Independent School Magazines: The Loomis Chaffee School - Silver Award

2008 Circle of Excellence Awards Program
Category 19a. Independent School Magazines
The Loomis Chaffee School
Loomis Chaffee: The Magazine
Silver Award

Louise Moran
Director of Communications
Communications Department
4 Batchelder Road
Windsor, Connecticut 06095
(860) 687-6278


Louise D. Moran Editor
Becky Purdy Managing Editor
Patricia J. Cousins Designer
James S. Rugen Newsnote Editor
Mary C. Forrester Writer
John Groo Photographer
Thomas Honan Sports Photographer

A. Objectives as Related to the School’s Mission

As the school’s primary vehicle of communication, “Loomis Chaffee” is a quarterly magazine that exists for the alumni, parents, friends and benefactors of the school:

  • by providing timely news about school events, issues and people on today’s campus honestly and attractively;
  • by sharing news of graduates and faculty members to foster pride in the school, further lifelong relationships and perpetuate a strong Loomis Chaffee community;
  • by using who and what the community of Loomis Chaffee is today to explore topics of current relevance.

The size, format, design and content of “Loomis Chaffee” present a unique, inviting, comfortable publication through the use of excellent photography; timely, accurate and well-written news and feature stories; clear organization; and creative but classic design.

The magazine uses the set of carefully selected school fonts (Sackers Gothic, Bembo and Franklin Gothic), an untraditional size, perfect binding and uncoated paper to stand out in the sea of periodicals that all our constituents receive. The signature single, relevant portrait on the cover symbolizes the focus on the individual that is so critical to the school’s mission. The periodical is printed on a predictable, quarterly schedule (three magazines and one annual report) with the highest quality production that we can afford to foster pride in the institution. Although professional, the writing style is friendly and familiar for our Loomis Chaffee family. We decided to introduce individuals by using their full names, and then we use the familiar name in subsequent references rather than referring to them by the surname. Although we are proud to describe a constituent’s background and position thoroughly, using professional titles as part of a person’s name is not part of our style, even in the newsnotes and obituaries.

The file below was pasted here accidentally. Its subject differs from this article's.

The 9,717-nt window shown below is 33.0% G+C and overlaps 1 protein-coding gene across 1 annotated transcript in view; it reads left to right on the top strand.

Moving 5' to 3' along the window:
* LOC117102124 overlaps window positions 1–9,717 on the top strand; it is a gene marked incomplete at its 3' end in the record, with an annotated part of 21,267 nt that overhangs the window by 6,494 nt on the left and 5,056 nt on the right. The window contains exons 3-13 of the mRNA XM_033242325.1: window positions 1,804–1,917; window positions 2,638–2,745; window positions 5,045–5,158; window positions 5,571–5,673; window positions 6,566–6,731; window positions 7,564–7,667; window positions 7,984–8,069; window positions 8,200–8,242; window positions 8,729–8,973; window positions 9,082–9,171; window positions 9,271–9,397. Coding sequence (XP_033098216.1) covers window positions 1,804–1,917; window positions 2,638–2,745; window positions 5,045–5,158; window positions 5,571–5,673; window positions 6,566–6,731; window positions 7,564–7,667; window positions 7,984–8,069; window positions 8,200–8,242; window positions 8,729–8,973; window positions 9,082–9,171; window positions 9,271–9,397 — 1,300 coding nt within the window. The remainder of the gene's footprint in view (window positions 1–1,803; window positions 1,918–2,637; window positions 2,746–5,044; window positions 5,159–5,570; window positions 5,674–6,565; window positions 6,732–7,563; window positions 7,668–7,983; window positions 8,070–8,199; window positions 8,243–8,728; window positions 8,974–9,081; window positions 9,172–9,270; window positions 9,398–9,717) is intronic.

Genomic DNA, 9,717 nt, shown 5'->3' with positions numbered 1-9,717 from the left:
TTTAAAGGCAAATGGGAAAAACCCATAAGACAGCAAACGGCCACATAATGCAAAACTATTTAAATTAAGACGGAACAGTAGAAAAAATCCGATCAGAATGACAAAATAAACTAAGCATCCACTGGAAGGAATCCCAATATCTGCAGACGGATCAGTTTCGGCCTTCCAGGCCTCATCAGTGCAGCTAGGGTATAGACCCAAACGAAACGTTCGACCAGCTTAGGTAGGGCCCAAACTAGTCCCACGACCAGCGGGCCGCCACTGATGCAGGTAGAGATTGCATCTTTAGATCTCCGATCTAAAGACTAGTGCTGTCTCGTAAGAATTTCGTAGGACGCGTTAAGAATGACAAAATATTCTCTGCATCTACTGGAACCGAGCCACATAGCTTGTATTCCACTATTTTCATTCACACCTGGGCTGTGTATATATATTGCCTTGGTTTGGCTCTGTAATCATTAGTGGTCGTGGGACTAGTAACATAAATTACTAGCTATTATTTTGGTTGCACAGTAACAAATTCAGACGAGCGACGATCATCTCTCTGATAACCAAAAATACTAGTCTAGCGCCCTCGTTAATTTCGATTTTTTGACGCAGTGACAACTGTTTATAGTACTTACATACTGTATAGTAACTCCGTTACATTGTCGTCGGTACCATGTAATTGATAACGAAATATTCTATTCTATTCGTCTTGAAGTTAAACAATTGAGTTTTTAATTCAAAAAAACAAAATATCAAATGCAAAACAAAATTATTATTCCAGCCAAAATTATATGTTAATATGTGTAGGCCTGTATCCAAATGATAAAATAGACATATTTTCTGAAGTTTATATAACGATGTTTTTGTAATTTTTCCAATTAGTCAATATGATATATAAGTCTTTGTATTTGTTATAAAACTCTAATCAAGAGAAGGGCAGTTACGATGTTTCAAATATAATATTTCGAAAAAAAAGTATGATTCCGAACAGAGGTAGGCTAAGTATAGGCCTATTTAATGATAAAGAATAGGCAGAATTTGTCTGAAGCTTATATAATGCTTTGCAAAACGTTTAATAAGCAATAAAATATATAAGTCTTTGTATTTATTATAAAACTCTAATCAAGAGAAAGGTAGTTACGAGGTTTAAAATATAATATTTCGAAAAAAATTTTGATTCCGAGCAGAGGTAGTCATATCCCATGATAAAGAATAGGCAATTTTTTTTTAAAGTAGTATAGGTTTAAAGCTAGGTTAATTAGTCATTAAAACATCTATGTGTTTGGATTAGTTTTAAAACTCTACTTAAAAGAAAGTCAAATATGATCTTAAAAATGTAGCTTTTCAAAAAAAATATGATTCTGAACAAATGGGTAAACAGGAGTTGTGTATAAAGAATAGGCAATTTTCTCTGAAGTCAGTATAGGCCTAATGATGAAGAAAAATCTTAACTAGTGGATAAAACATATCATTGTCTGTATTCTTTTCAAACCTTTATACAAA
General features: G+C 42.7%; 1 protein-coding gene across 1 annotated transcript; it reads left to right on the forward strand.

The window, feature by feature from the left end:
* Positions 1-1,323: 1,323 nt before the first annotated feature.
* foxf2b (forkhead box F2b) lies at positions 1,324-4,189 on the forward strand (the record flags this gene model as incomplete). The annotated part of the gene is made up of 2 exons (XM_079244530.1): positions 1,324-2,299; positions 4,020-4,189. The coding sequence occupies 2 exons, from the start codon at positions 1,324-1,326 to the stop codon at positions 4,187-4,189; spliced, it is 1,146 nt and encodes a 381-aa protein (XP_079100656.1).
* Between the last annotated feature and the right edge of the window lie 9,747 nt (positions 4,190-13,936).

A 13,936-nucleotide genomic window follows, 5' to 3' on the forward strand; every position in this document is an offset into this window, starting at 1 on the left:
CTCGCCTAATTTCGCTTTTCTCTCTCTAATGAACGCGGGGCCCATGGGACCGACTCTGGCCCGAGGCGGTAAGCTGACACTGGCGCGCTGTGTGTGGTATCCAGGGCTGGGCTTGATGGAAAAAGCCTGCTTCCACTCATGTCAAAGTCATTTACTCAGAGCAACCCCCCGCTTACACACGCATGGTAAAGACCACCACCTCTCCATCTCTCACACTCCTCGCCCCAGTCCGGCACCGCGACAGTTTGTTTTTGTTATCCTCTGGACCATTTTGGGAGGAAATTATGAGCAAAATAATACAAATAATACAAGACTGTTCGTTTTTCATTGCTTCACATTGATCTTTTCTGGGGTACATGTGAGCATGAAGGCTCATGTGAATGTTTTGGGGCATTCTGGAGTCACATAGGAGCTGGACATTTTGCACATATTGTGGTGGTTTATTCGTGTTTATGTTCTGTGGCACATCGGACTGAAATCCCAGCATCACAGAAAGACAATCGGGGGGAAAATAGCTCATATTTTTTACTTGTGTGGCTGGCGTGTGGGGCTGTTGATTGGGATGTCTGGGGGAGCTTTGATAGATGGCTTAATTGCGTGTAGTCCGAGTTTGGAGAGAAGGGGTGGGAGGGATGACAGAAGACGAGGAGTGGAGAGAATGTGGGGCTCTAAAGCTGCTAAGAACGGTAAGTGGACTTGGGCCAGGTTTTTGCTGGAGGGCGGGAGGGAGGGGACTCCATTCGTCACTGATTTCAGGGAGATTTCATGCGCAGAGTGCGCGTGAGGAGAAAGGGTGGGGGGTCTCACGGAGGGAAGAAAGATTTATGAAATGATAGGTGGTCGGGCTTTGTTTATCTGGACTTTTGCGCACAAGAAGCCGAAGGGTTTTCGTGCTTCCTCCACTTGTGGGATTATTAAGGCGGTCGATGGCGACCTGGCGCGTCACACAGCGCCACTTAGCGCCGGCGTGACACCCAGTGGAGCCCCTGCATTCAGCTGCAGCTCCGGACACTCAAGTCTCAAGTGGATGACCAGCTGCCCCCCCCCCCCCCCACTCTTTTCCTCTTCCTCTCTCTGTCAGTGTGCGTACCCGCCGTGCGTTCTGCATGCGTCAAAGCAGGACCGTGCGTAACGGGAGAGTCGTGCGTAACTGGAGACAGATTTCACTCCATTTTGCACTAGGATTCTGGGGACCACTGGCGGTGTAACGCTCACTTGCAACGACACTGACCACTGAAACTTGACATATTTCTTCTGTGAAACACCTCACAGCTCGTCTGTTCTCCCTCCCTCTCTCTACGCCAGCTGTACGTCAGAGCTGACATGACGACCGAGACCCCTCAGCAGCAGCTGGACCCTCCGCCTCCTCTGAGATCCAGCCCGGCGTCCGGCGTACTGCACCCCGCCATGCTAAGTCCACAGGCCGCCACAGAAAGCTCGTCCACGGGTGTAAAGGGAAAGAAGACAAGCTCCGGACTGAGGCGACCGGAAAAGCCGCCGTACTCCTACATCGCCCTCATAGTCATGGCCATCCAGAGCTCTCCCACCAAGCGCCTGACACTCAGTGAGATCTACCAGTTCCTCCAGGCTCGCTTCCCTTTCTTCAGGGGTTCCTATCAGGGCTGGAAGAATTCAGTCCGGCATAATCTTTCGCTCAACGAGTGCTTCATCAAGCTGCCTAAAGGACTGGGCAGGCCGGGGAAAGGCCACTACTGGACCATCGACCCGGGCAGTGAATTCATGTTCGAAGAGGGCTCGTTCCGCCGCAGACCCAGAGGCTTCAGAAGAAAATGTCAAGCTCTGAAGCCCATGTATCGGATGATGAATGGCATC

I have included the three 2007 magazines (winter, summer and spring) to illustrate the distinctive feel of the periodical and the consistency and effectiveness of its format.

In the Winter 2007 “Loomis Chaffee” magazine, two regular columns (“From the Head of School” and “Perspectives”); several news stories in “Around the Quads”; and the lead feature article, “A River Runs Through It,” about the friendship of two adventurous alumni all deal with the main theme of the academic year “Oil and Water: Our Ecological Future.” With each issue we try to select stories that illustrate the values of the school through the lives and actions of our students, our faculty, our curriculum and our graduates. In the Spring 2007 issue, the general focus is on academic excellence, in particular that of the science curriculum. The lead article about the school’s advanced biology programs describes how many LC students are ready to engage in research as soon as they graduate, listing examples of both current students and alumni. Reports on the $16 million renovation of the school’s science center ties in current campus progress and dedication to such excellence, and stories about faculty earning Ph.d.’s and being guest speakers at peer schools illustrate the academic vitality of the school community. A new column begun that issue is “The Write Stuff,” which promises to keep the reader up-to-date on the impressive variety and volume of books written by alumni authors, and which will be posted on the school website as well. However, although we are always looking for opportunities to tout our academic excellence, true to the school’s mission, equally important is the inclusion of “boys and girls drawn from diverse cultural and social backgrounds,” and an article about the school’s financial aid library illustrates our commitment to being an opportunity school.